Adoption law gives incentives to single mothers



    Kelly Forbes leaned against the bathroom sink breathless. Her hands were shaking. She was 18. She was single. And a simple test concluded it. She was pregnant.

    “I was scared and worried. At five and a half months I decided I would put the baby up for adoption,” Forbes said.

    Forbes’ teen pregnancy is not an anomaly. In Utah, 13 single teens get pregnant every day — almost 5,000 a year. Only one in 10 decides to place her child up for adoption.

    Sen. Craig Taylor, R-Kaysville, wants to change this. After months of research and interviews, Taylor has developed a plan to encourage single, pregnant women to choose adoption over getting an abortion or raising their child on welfare. After passing the legislature in February, his “adoption assistance” bill received Gov. Mike Leavitt’s signature March 12 to become Utah law.

    Originally controversial, criticized nationally and labeled as ‘baby buying’, Taylor’s bill reemerged in 1996 as a clean, innovative piece of legislation that has enjoyed bipartisan support both in the state and nationwide.

    “It’s a positive progressive concept — there is no other legislation which does this,” said Larry Jacobson of LDS Social Services.

    The new law, which targets single, pregnant women under the poverty line, seeks to provide medical assistance, educational and employment counseling and financial support for women who choose to place their babies for adoption. The support would begin in the third trimester — when a pregnant woman would otherwise qualify for cash assistance through Aid to Families with Dependent Children (AFDC) — and extend up to 12 months after the birth.

    Although the law earmarks funds directly from tax revenues, Taylor believes the money saved from payments otherwise made to pregnant women through AFDC will more than compensate for the adoption assistance.

    Currently, a single pregnant woman on AFDC receives monthly payments of $246 beginning in the third trimester. Following the birth, the cash assistance will increase to approximately $350 per month, indefinitely.

    “If we look at the way the welfare system is set up now, when a woman makes the decision to place her baby for adoption, we do nothing for her. We drop her off a cliff,” Taylor said.

    Taylor believes the new law will balance a woman’s options, making adoption — a choice Taylor believes will benefit the state, the child and the birth mother — as attractive as keeping the baby. He estimates that money saved from the first year of the program could reach $61,000.

    But some say money should not be an issue. In November, when the bill was first introduced as part of a welfare reform package, it ignited a hot debate in which some accused the state of becoming a baby broker. Although many of the bills fiercest critics have since become loyal supporters, including Salt Lake Sen. Ed Mayne, some criticism still remains.

    Christine Riley, a sociologist and court advocate for victims of domestic violence, has expressed concern.

    “It’s the fact that there’s money involved — a lot of people could abuse the system. It sounds like they’re just trying to get kids into better homes by bribing women.”

    But Taylor said this was a knee-jerk reaction and affirmed that in most cases a two-parent home is a better home.

    According to his research, 30 percent of children nationwide are born out of wedlock, and 60 to 70 percent of these children will be raised on welfare. In Utah, close to $100 million is spent per year in AFDC payments.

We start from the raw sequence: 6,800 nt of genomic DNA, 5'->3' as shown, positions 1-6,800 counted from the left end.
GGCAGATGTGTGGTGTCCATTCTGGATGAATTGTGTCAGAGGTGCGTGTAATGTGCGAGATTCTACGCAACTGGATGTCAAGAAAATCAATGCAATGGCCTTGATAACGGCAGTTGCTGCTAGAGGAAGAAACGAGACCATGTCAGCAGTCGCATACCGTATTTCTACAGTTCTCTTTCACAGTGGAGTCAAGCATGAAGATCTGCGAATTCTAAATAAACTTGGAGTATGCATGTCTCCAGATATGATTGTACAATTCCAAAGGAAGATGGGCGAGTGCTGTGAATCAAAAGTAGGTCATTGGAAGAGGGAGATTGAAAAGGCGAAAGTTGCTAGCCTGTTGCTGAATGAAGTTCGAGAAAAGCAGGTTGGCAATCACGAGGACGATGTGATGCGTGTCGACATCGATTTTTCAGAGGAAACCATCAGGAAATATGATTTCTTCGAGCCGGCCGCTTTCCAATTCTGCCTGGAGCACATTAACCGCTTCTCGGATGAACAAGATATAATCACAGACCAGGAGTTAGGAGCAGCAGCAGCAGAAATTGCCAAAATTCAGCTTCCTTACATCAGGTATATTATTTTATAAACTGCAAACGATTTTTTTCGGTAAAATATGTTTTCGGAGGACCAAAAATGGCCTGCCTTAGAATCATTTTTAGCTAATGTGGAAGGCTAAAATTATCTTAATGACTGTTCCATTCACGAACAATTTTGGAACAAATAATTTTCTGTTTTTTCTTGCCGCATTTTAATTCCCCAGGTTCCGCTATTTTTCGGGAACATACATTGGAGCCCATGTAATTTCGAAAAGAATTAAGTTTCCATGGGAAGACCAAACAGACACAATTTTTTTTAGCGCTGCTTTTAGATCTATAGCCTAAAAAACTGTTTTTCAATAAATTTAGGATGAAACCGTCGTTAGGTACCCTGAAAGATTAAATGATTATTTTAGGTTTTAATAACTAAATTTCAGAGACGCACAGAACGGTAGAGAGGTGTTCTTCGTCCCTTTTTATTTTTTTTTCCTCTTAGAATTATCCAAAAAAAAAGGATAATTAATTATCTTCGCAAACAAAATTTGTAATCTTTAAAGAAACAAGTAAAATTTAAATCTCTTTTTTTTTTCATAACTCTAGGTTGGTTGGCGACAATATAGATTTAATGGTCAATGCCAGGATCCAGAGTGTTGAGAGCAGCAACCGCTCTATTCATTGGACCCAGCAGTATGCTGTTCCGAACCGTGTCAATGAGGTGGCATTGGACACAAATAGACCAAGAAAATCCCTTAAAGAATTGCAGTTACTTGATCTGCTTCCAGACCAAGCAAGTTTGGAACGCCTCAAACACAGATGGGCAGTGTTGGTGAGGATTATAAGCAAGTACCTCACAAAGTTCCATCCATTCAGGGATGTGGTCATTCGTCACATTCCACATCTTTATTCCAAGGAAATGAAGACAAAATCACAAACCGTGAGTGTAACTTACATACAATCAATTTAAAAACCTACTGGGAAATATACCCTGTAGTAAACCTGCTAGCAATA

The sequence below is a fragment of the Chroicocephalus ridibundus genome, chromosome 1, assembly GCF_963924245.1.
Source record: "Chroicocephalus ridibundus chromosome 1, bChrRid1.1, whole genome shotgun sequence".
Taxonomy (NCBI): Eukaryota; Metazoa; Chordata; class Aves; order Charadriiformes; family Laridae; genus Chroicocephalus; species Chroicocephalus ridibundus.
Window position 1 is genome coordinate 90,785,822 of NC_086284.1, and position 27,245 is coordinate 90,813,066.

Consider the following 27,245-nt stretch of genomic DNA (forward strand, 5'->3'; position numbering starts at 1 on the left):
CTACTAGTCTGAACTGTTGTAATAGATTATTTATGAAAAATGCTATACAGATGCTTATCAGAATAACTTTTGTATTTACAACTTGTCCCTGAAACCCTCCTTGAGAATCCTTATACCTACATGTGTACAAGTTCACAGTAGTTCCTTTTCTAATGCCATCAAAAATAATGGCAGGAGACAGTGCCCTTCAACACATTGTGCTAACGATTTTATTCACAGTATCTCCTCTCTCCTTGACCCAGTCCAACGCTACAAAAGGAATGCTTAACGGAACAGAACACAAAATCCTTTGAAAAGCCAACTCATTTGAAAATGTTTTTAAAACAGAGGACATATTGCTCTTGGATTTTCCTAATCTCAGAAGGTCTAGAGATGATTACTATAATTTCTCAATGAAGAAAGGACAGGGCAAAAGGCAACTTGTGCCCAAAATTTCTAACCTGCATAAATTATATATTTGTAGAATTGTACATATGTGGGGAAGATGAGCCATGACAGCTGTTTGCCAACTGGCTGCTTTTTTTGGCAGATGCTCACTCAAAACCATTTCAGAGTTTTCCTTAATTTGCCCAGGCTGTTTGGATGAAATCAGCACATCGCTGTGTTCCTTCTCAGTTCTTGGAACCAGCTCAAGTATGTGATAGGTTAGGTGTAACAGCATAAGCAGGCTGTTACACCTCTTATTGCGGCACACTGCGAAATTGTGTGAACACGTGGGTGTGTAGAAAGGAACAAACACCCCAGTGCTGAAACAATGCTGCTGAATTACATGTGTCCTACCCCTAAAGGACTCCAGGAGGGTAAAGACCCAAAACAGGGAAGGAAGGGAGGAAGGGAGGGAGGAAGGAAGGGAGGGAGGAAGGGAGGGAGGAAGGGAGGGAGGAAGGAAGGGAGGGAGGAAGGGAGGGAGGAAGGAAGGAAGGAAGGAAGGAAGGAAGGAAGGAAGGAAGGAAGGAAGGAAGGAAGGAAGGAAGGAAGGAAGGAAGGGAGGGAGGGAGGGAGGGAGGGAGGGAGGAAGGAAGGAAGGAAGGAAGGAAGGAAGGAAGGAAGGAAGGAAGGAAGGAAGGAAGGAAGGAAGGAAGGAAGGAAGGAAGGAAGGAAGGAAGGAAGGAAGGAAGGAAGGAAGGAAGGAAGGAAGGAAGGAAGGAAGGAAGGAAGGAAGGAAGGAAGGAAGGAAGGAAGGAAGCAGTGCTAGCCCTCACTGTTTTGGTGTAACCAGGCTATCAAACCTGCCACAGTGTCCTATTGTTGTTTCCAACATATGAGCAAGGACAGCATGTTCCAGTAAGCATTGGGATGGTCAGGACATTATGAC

National research estimates that the state will save between $5,000 to $40,000 in social costs for every one of these children placed in stable, two-parent homes.

    Forbes, now 33 and an adoption advocate who works with teen-age mothers, argues that the birth mother may be better off.

    “A lot of teen moms think it will be easier than it is. They think to themselves, ‘If I keep my baby I can get money for schooling, I can get money for day care, I can get support.’ If they choose to put their baby up for adoption, they can’t get anything.”

    But six months later, Forbes said, the young women who have kept their babies realize it’s not that easy.

    “A lot of them have said, ‘If I had known it was this hard, I would have given my baby up,'” Forbes said. “But if a girl does decide to give her baby up, she has difficulty mainstreaming. It’s hard for her to find her place again and pick up the pieces.”

    The law contains specific goals that each woman who receives financial assistance must agree to. This includes developing a self-sufficiency plan and working toward full-time employment.

    The law then requires adoptive parents to reimburse the state for services and support paid to the birth mother. The money returns to an AFDC fund, and payments are based on a sliding income scale.

    “We don’t anticipate it (reimbursement) being a burden on adoptive families,” Jacobson said. The adoptive parents will pay approximately $3,000 for the 12-month period while the birth mother fulfills the strict requirements of the self-sufficiency plan, Jacobson said.

    The payment will remain separate from other agency fees, keeping the agency independent from the state.

    Although the law is obviously untested, Bill Pierce, president of the National Council on Adoption, is encouraged by its potential.

    Pierce said family law legislation must be enacted state by state, but agencies like the NCA can be a powerful force in influencing other states to consider it.

    “I’m keeping my eye on it,” said Patrick Purtill, NCA director of government relations.

    “We’ll just monitor it and see how it works,” Pierce said. “Generally the laboratory of an individual state will test it out and smooth out any unintended consequences.”

    Print Friendly, PDF & Email